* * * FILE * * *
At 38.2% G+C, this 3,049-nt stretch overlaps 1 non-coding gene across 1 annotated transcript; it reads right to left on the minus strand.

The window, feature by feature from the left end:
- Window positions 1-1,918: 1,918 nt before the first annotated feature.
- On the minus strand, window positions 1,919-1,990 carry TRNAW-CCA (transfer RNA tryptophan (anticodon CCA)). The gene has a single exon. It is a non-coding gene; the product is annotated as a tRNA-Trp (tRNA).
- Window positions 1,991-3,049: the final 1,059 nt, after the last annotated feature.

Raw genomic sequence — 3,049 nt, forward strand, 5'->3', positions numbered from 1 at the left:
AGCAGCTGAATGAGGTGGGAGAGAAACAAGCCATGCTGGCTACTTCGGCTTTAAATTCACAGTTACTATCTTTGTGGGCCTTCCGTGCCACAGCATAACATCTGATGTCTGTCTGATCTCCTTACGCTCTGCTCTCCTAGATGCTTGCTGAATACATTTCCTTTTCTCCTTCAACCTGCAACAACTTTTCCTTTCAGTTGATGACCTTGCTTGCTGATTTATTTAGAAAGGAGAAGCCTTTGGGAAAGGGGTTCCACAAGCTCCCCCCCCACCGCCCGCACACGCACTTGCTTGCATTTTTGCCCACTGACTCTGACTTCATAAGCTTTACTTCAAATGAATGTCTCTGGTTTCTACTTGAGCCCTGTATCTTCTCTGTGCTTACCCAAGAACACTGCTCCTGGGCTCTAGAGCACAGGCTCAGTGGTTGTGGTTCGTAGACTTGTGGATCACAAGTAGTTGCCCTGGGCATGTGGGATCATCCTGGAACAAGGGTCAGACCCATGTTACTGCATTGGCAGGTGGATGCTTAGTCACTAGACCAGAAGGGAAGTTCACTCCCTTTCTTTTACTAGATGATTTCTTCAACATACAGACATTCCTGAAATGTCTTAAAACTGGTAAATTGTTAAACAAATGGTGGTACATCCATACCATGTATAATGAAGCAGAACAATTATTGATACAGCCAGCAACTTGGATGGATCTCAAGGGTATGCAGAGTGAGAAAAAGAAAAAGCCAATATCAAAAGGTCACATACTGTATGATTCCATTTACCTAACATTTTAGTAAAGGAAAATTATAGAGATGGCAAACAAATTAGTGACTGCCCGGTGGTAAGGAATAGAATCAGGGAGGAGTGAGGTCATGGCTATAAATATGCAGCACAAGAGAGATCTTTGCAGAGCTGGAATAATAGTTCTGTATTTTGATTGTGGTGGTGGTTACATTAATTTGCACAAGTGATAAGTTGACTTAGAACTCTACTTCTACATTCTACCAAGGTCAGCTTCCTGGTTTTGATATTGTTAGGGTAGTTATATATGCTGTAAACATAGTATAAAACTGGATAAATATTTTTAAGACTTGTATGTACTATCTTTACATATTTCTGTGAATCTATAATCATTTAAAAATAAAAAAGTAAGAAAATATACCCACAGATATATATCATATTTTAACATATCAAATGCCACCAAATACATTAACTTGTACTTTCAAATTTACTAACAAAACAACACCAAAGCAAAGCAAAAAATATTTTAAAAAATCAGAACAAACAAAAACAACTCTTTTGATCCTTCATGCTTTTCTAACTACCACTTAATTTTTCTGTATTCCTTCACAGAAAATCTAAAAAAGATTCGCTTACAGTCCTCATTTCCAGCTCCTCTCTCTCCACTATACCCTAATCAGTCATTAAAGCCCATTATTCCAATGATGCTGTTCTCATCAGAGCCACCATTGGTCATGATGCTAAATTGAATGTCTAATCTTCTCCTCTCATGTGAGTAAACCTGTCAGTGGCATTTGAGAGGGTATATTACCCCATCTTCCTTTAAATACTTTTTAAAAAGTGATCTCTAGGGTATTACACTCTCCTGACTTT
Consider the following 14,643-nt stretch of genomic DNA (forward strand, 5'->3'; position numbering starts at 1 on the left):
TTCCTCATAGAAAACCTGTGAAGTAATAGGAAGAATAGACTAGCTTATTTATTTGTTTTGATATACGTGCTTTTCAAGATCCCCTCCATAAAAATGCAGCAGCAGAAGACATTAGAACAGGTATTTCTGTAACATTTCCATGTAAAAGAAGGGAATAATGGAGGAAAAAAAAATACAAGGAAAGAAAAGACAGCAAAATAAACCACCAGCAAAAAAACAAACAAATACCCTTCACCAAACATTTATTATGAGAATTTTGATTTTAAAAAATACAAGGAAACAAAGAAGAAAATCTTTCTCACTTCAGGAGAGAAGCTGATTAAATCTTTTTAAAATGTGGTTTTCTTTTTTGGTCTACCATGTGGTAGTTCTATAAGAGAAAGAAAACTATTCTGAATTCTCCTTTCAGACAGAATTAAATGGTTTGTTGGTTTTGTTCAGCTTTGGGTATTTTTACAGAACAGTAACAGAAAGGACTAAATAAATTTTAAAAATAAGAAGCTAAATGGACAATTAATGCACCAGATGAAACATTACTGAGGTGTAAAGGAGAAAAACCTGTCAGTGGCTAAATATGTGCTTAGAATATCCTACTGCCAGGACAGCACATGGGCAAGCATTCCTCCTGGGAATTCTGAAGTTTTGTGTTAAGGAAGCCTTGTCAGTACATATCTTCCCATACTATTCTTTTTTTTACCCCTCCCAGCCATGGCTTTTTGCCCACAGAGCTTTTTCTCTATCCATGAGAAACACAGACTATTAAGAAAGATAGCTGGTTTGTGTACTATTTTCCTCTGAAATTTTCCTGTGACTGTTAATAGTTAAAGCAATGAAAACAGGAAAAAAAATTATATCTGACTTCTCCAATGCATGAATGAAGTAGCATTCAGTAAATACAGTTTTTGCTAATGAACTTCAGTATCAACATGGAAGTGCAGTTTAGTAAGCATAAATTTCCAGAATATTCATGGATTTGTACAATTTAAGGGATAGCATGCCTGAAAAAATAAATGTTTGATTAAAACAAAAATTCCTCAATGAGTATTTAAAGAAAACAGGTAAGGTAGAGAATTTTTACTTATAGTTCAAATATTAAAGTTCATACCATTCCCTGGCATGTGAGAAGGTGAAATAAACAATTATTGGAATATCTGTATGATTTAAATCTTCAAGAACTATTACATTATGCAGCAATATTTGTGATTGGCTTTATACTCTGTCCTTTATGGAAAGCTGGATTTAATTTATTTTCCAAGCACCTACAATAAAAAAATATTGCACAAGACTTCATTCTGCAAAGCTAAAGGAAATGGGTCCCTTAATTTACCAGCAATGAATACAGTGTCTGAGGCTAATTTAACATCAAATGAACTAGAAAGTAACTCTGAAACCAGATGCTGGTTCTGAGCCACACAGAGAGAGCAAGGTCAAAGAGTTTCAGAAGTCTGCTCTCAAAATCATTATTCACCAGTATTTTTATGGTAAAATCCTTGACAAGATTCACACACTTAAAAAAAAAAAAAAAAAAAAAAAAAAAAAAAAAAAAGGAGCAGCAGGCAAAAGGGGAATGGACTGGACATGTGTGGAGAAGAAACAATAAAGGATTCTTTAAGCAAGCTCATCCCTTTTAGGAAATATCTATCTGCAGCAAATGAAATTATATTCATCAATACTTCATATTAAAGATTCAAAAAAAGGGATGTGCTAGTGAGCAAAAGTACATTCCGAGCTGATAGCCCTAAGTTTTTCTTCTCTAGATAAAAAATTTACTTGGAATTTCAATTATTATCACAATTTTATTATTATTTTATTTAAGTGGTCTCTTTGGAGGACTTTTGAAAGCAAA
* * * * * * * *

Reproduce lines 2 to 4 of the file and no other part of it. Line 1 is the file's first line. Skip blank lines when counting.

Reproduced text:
The window, feature by feature from the left end:
- Window positions 1-1,918: 1,918 nt before the first annotated feature.
- On the minus strand, window positions 1,919-1,990 carry TRNAW-CCA (transfer RNA tryptophan (anticodon CCA)). The gene has a single exon. It is a non-coding gene; the product is annotated as a tRNA-Trp (tRNA).